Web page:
For the first time in this region, two area high school football teams are using new technology to combat those safety concerns.
Stephen-Argyle and Clearbrook-Gonvick—Minnesota Section 8 9-man programs—are entering their first season using Riddell InSite helmets, which feature a five-zone sensor in the liner of the helmet that measures a hit’s impact severity and communicates statistics to a handheld monitor.
If a hit’s impact surpasses a preset threshold, an alert can be sent to the monitor for the coaching staff or athletic trainer to initiate sideline protocol of a possible head injury.
The monitor can also later be plugged into a computer to generate detailed reports.
Stephen-Argyle is starting with seven of the helmets and Clearbrook-Gonvick has one.
Riddell said about 100 colleges and 600 high school programs nationwide have used the InSite technology. In Minnesota, 11 high school programs and four colleges are using InSite, including Moorhead, Breckenridge, Perham and Hawley.
Mayville State is the only school in North Dakota that has any InSite helmets, according to Riddell.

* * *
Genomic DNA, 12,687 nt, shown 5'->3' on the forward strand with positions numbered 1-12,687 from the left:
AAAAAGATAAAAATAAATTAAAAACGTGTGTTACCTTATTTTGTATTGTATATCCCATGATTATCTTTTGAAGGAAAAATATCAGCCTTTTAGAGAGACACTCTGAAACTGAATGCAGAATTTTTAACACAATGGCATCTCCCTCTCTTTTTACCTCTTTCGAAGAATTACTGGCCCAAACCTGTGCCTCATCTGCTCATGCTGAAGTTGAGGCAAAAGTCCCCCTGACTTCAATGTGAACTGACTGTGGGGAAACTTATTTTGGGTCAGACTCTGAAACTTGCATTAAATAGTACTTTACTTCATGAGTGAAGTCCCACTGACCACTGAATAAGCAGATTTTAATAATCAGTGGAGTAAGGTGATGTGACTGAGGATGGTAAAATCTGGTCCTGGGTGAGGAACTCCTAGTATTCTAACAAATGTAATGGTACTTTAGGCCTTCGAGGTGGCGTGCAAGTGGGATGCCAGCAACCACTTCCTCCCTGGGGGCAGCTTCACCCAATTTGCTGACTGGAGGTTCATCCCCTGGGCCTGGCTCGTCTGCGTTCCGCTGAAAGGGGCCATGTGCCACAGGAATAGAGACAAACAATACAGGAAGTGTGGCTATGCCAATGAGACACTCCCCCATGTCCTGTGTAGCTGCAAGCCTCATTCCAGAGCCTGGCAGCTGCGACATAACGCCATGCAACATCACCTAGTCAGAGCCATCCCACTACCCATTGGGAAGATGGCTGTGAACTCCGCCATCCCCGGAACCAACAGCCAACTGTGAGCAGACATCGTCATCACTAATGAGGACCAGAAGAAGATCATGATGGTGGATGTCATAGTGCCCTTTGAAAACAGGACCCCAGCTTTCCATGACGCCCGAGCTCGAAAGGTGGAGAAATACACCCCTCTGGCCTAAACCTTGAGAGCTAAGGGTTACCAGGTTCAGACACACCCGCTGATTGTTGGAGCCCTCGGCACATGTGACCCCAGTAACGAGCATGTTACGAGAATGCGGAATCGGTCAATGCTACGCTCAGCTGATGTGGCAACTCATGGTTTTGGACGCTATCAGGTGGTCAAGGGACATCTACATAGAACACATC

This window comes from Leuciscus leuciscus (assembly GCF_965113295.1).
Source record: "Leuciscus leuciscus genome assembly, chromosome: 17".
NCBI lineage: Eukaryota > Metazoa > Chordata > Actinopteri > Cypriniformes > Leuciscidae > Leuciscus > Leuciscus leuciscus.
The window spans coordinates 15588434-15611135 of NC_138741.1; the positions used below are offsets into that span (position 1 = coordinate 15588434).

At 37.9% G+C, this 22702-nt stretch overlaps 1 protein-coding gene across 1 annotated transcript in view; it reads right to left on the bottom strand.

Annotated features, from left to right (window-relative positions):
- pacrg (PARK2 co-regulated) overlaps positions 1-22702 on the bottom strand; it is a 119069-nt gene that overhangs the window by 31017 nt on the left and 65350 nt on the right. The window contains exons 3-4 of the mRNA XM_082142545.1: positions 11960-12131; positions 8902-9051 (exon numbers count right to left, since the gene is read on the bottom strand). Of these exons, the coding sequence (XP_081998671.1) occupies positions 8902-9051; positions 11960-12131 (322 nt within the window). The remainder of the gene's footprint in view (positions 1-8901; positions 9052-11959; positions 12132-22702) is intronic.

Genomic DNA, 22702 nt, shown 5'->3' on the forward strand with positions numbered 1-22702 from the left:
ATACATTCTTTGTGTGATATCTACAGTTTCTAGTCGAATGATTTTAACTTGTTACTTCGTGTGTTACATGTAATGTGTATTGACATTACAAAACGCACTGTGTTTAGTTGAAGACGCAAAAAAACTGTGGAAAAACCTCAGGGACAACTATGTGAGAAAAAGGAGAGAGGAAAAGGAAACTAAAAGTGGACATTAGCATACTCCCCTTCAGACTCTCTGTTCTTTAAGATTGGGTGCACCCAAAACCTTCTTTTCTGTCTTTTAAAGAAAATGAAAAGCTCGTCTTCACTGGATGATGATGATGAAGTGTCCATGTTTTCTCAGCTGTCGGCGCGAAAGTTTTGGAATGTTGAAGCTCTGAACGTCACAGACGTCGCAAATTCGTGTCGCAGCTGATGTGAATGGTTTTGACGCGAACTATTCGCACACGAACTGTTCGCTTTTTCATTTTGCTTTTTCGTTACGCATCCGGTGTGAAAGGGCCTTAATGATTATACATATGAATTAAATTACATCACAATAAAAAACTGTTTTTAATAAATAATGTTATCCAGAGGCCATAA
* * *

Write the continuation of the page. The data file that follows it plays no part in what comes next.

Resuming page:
Helmets can be a tough cost for schools to absorb, which is one reason teams have a limited number of the helmets with InSite technology. Stephen-Argyle and Clearbrook-Gonvick hope to phase them in over time.
The InSite monitor can be retrofitted into an existing helmet for about $100, according to a Riddell spokesman, but “pricing can depend on a lot of different factors.”
Riddell is the primary helmet of most prep and college programs. The company says more than 90 percent of college football players wear a Riddell helmet.
Stephen-Argyle coach Ethan Marquis said practice habits aimed at reducing contact have helped player safety and the new helmet technology is another positive step.
“I don’t think anything is a cure-all, but it’s a way to gather more data,” Marquis said. “Of course, there’s a heightened awareness about head injuries, there’s no secret about that.
“Our (school) board is…